At a typical career college, about 40 percent of students drop out before completing their training, according to Complete College America.1 While this is clearly a problem for the students, it also costs the colleges a lot of money. Estimates provided by a group of six retention experts polled by Career College Central report that lost revenue due to attrition can be as much as $3,000 per student, if the student drops in the first quarter. To break it down further, the report drew a portrait of the average per-dropout costs of attrition; assuming a career college's average monthly tuition is $1,200, the average time to graduate is 14 months, and most dropouts occur during the first half of the term, schools lose at least seven months of revenue, equating $8,400, per dropout.1
High attrition rates also have a direct impact on future enrollment. According to research from the retention experts, schools that solve their retention issues can draw 25 to 40 percent of their leads from referrals.1 Students investigating their college options weigh retention and completion rates as a measure of institutional effectiveness, quality and commitment to their students.Here are some tips for keeping students motivated and in class:
Lack of Pre-College Preparation
While the average non-traditional student aspires to attend college in hopes for an improved future, there is a gap between students’ future goals and possessing the necessary skills for advanced coursework. Additionally, these students are typically first-generation graduates, meaning home support resources aren’t readily available. As a result, many students who enroll in college do not graduate with a degree.
Set students up for success by taking proactive measures before enrollment. For students without a high school diploma, your school can offer a diploma program that has two benefits1 - it gives these students their high school diploma and2 it prepares these students for their next step in college.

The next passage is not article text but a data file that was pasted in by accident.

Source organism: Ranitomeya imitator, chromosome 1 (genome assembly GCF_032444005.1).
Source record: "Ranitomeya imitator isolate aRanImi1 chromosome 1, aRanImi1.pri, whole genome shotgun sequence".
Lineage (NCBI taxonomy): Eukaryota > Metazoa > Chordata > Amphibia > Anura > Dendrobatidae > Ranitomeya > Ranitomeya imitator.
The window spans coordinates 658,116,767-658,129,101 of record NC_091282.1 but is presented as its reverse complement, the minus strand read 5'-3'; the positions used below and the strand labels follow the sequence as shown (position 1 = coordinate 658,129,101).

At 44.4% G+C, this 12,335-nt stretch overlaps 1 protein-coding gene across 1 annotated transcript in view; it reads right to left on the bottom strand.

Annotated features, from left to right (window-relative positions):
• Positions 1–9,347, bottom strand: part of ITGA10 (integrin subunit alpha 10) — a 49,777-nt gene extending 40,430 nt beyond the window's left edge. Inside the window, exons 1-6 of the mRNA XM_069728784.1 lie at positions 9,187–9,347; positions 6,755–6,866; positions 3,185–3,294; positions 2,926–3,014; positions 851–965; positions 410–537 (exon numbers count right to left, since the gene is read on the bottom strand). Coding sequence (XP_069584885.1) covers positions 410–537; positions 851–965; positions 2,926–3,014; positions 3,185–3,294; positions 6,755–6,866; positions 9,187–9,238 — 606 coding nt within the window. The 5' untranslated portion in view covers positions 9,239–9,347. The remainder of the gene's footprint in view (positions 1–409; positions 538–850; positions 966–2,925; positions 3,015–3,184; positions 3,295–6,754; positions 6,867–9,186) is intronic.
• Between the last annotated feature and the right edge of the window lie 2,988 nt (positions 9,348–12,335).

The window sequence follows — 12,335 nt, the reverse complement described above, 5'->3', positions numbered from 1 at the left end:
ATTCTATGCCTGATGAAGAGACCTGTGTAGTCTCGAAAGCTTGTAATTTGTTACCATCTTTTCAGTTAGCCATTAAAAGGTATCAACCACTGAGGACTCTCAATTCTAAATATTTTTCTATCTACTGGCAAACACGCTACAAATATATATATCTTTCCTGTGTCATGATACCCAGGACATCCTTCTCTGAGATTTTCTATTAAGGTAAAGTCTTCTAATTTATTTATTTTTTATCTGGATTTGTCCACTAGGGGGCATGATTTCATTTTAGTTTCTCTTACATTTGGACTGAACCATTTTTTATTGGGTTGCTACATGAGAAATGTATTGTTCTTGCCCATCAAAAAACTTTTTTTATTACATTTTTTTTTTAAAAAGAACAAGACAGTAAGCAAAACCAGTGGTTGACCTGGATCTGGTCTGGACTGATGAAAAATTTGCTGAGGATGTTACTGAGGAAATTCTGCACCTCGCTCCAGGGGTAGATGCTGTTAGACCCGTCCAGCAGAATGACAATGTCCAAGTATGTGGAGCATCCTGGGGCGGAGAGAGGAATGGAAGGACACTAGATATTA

For most prospective and current college students, life is a balancing act including juggling work and family with the added stress of financial responsibilities. Instead of seeing higher education as a window to future success, it may be viewed as an interference to their daily responsibilities. If they consider school a costly expense rather than a conduit for financial stability, students might even feel guilty or selfish.
By combining increased class flexibility with substantial educational resources, students can better integrate classes into their lives and work them around their schedule. As leaders in non-traditional classroom settings, career colleges are often equipped with blended learning opportunities. Let prospective students know they can fulfill their personal obligations while attending school, then provide sufficient support to do so. By pairing your offerings with programs dedicated to ongoing career counseling and goal setting, students are more likely to remain motivated throughout their educational journey.
Poor Academic Performance
Bad grades often go hand-in-hand with external obligations. Long commutes, working multiple jobs, and stress from financial burdens lead to classroom struggles. A telltale sign of a potential dropout scenario, poor grades often signal a cycle of poor decision-making. Additionally, lack of a healthy home support system make challenging circumstances even harder to endure.
Prevent academic burnout by starting a mentor program. These mentors act as student coaches and address time-management skills, homework and study plans, financial challenges, family issues, and long-term planning. Much like workplace mentors focus on job performance and goal-setting, student mentors should be readily available to discuss how to attain success their academic endeavors.
The ultimate goal for non-traditional students is becoming gainfully employed in their chosen career field. The best way to show students the value of school is to start with the end in mind. Outline how your school will help them find jobs after graduation. Provide clear insight on how career or degree options match specific employer needs and how education will gear them for success.
To keep them motivated throughout the school year, partner with employers to provide hands-on training that coordinates with your curriculum. Since nearly three out of four students hold an outside job, seek employer partnerships for those already employed. By seeing firsthand how their education can help them get ahead in the workplace, they’ll remain eager to learn more skills that help them advance.